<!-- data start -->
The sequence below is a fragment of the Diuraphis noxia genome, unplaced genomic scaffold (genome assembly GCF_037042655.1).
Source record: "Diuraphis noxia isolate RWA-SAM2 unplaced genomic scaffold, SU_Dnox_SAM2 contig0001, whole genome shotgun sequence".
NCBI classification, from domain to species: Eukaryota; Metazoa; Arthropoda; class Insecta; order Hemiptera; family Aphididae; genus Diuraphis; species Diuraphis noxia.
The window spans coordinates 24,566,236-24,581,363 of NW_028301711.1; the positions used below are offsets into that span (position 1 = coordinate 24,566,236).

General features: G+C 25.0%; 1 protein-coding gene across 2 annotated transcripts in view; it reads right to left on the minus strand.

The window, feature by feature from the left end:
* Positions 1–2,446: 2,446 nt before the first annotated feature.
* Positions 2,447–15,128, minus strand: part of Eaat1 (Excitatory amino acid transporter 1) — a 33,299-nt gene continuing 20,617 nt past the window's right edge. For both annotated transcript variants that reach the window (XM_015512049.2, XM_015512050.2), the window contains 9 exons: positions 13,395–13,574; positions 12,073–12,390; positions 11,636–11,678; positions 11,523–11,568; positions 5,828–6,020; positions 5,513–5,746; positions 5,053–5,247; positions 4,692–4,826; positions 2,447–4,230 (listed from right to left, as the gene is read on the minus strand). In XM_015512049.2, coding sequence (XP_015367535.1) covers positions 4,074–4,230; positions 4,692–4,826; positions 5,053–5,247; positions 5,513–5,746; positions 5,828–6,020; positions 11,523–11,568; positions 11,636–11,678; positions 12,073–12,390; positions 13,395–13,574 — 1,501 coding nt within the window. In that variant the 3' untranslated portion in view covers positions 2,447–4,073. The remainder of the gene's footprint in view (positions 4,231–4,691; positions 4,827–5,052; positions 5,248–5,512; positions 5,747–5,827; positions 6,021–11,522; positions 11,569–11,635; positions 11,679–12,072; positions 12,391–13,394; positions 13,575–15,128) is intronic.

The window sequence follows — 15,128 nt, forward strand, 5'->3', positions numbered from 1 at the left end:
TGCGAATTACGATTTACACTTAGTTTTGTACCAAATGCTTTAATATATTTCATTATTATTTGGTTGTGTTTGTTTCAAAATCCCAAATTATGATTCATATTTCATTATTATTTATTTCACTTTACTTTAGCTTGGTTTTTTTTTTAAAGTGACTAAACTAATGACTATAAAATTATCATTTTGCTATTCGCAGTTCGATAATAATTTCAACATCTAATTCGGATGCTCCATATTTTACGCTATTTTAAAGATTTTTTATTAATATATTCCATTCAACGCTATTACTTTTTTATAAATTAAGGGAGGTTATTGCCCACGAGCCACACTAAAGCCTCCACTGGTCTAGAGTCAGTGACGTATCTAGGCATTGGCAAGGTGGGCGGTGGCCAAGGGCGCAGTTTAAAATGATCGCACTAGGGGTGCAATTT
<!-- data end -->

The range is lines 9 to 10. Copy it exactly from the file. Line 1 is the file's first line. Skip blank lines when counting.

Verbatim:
The window sequence follows — 15,128 nt, forward strand, 5'->3', positions numbered from 1 at the left end:
TGCGAATTACGATTTACACTTAGTTTTGTACCAAATGCTTTAATATATTTCATTATTATTTGGTTGTGTTTGTTTCAAAATCCCAAATTATGATTCATATTTCATTATTATTTATTTCACTTTACTTTAGCTTGGTTTTTTTTTTAAAGTGACTAAACTAATGACTATAAAATTATCATTTTGCTATTCGCAGTTCGATAATAATTTCAACATCTAATTCGGATGCTCCATATTTTACGCTATTTTAAAGATTTTTTATTAATATATTCCATTCAACGCTATTACTTTTTTATAAATTAAGGGAGGTTATTGCCCACGAGCCACACTAAAGCCTCCACTGGTCTAGAGTCAGTGACGTATCTAGGCATTGGCAAGGTGGGCGGTGGCCAAGGGCGCAGTTTAAAATGATCGCACTAGGGGTGCAATTT